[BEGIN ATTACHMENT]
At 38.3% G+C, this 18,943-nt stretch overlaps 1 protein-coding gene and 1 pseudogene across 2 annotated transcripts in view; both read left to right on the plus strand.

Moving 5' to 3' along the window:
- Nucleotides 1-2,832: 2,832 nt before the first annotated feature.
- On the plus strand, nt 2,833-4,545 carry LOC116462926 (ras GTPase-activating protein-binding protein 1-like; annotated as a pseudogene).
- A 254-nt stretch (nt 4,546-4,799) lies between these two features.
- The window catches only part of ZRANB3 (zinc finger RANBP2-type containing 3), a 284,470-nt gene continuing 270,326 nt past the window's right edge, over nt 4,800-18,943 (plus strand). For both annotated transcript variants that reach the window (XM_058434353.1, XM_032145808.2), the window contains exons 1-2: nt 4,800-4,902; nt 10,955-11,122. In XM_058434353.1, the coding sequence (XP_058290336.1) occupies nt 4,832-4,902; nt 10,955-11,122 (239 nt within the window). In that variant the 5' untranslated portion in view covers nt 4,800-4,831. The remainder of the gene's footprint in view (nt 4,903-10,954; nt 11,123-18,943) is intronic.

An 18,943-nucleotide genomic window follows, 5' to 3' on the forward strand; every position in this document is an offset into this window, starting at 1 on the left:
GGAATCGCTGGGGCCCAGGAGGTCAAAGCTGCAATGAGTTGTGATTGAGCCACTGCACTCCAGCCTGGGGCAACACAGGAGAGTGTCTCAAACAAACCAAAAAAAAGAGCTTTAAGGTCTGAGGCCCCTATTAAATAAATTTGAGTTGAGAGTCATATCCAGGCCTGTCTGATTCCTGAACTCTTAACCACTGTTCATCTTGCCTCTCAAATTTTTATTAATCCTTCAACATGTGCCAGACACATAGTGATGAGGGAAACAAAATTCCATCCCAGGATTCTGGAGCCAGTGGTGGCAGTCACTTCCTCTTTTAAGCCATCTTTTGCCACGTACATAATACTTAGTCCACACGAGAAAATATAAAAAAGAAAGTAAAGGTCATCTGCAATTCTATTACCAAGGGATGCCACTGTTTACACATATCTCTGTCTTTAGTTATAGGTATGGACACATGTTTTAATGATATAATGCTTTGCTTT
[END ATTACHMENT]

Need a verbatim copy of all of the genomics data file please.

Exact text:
At 38.3% G+C, this 18,943-nt stretch overlaps 1 protein-coding gene and 1 pseudogene across 2 annotated transcripts in view; both read left to right on the plus strand.

Moving 5' to 3' along the window:
- Nucleotides 1-2,832: 2,832 nt before the first annotated feature.
- On the plus strand, nt 2,833-4,545 carry LOC116462926 (ras GTPase-activating protein-binding protein 1-like; annotated as a pseudogene).
- A 254-nt stretch (nt 4,546-4,799) lies between these two features.
- The window catches only part of ZRANB3 (zinc finger RANBP2-type containing 3), a 284,470-nt gene continuing 270,326 nt past the window's right edge, over nt 4,800-18,943 (plus strand). For both annotated transcript variants that reach the window (XM_058434353.1, XM_032145808.2), the window contains exons 1-2: nt 4,800-4,902; nt 10,955-11,122. In XM_058434353.1, the coding sequence (XP_058290336.1) occupies nt 4,832-4,902; nt 10,955-11,122 (239 nt within the window). In that variant the 5' untranslated portion in view covers nt 4,800-4,831. The remainder of the gene's footprint in view (nt 4,903-10,954; nt 11,123-18,943) is intronic.

An 18,943-nucleotide genomic window follows, 5' to 3' on the forward strand; every position in this document is an offset into this window, starting at 1 on the left:
GGAATCGCTGGGGCCCAGGAGGTCAAAGCTGCAATGAGTTGTGATTGAGCCACTGCACTCCAGCCTGGGGCAACACAGGAGAGTGTCTCAAACAAACCAAAAAAAAGAGCTTTAAGGTCTGAGGCCCCTATTAAATAAATTTGAGTTGAGAGTCATATCCAGGCCTGTCTGATTCCTGAACTCTTAACCACTGTTCATCTTGCCTCTCAAATTTTTATTAATCCTTCAACATGTGCCAGACACATAGTGATGAGGGAAACAAAATTCCATCCCAGGATTCTGGAGCCAGTGGTGGCAGTCACTTCCTCTTTTAAGCCATCTTTTGCCACGTACATAATACTTAGTCCACACGAGAAAATATAAAAAAGAAAGTAAAGGTCATCTGCAATTCTATTACCAAGGGATGCCACTGTTTACACATATCTCTGTCTTTAGTTATAGGTATGGACACATGTTTTAATGATATAATGCTTTGCTTT